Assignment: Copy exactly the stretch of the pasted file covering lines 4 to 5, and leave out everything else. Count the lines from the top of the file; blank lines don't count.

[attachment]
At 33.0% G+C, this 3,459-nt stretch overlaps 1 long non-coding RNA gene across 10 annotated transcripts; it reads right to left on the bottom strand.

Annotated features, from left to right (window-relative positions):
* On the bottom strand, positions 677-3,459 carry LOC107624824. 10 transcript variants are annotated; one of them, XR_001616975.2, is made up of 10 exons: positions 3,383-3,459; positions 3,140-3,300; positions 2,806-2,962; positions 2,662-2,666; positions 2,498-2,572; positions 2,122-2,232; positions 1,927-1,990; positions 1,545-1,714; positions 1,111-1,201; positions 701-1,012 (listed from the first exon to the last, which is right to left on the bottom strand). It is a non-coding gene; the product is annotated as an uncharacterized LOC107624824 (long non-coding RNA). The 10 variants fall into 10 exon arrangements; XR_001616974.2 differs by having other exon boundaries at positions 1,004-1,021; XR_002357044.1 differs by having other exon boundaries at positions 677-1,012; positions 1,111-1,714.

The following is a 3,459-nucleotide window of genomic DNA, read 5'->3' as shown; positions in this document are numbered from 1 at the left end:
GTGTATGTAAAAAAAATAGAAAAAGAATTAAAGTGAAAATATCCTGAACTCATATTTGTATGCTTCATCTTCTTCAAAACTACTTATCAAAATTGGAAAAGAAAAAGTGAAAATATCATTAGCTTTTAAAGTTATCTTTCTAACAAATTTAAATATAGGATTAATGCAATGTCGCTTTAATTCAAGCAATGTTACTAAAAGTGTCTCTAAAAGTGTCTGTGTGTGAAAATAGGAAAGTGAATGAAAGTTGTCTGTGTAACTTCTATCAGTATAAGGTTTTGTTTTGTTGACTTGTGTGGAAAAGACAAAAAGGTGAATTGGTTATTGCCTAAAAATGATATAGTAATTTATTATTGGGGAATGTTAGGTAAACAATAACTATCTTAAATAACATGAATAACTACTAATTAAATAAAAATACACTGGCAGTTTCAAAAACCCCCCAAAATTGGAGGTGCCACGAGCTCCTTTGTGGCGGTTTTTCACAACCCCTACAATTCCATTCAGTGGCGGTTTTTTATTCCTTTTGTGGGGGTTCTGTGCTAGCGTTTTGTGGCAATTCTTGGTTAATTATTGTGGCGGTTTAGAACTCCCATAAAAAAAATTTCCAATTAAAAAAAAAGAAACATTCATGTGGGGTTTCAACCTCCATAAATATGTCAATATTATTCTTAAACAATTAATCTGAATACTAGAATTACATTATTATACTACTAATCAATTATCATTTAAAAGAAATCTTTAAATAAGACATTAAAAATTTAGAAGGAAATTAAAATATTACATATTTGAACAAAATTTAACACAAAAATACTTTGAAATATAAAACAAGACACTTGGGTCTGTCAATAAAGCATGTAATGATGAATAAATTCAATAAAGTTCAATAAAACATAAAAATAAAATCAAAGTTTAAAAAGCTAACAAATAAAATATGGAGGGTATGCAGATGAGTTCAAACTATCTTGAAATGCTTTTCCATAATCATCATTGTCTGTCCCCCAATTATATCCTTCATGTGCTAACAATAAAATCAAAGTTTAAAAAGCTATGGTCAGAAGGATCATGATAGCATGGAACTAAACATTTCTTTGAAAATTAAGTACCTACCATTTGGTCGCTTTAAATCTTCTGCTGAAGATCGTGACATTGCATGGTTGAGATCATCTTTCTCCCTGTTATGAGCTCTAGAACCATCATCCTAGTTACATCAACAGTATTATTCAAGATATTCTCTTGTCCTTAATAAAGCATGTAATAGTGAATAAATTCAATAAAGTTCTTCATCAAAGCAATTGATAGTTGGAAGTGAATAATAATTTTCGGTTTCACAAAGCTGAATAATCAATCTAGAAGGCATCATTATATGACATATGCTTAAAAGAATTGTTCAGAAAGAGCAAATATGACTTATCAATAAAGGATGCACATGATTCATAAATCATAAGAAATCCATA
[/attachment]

The following is a 3,459-nucleotide window of genomic DNA, read 5'->3' as shown; positions in this document are numbered from 1 at the left end:
GTGTATGTAAAAAAAATAGAAAAAGAATTAAAGTGAAAATATCCTGAACTCATATTTGTATGCTTCATCTTCTTCAAAACTACTTATCAAAATTGGAAAAGAAAAAGTGAAAATATCATTAGCTTTTAAAGTTATCTTTCTAACAAATTTAAATATAGGATTAATGCAATGTCGCTTTAATTCAAGCAATGTTACTAAAAGTGTCTCTAAAAGTGTCTGTGTGTGAAAATAGGAAAGTGAATGAAAGTTGTCTGTGTAACTTCTATCAGTATAAGGTTTTGTTTTGTTGACTTGTGTGGAAAAGACAAAAAGGTGAATTGGTTATTGCCTAAAAATGATATAGTAATTTATTATTGGGGAATGTTAGGTAAACAATAACTATCTTAAATAACATGAATAACTACTAATTAAATAAAAATACACTGGCAGTTTCAAAAACCCCCCAAAATTGGAGGTGCCACGAGCTCCTTTGTGGCGGTTTTTCACAACCCCTACAATTCCATTCAGTGGCGGTTTTTTATTCCTTTTGTGGGGGTTCTGTGCTAGCGTTTTGTGGCAATTCTTGGTTAATTATTGTGGCGGTTTAGAACTCCCATAAAAAAAATTTCCAATTAAAAAAAAAGAAACATTCATGTGGGGTTTCAACCTCCATAAATATGTCAATATTATTCTTAAACAATTAATCTGAATACTAGAATTACATTATTATACTACTAATCAATTATCATTTAAAAGAAATCTTTAAATAAGACATTAAAAATTTAGAAGGAAATTAAAATATTACATATTTGAACAAAATTTAACACAAAAATACTTTGAAATATAAAACAAGACACTTGGGTCTGTCAATAAAGCATGTAATGATGAATAAATTCAATAAAGTTCAATAAAACATAAAAATAAAATCAAAGTTTAAAAAGCTAACAAATAAAATATGGAGGGTATGCAGATGAGTTCAAACTATCTTGAAATGCTTTTCCATAATCATCATTGTCTGTCCCCCAATTATATCCTTCATGTGCTAACAATAAAATCAAAGTTTAAAAAGCTATGGTCAGAAGGATCATGATAGCATGGAACTAAACATTTCTTTGAAAATTAAGTACCTACCATTTGGTCGCTTTAAATCTTCTGCTGAAGATCGTGACATTGCATGGTTGAGATCATCTTTCTCCCTGTTATGAGCTCTAGAACCATCATCCTAGTTACATCAACAGTATTATTCAAGATATTCTCTTGTCCTTAATAAAGCATGTAATAGTGAATAAATTCAATAAAGTTCTTCATCAAAGCAATTGATAGTTGGAAGTGAATAATAATTTTCGGTTTCACAAAGCTGAATAATCAATCTAGAAGGCATCATTATATGACATATGCTTAAAAGAATTGTTCAGAAAGAGCAAATATGACTTATCAATAAAGGATGCACATGATTCATAAATCATAAGAAATCCATA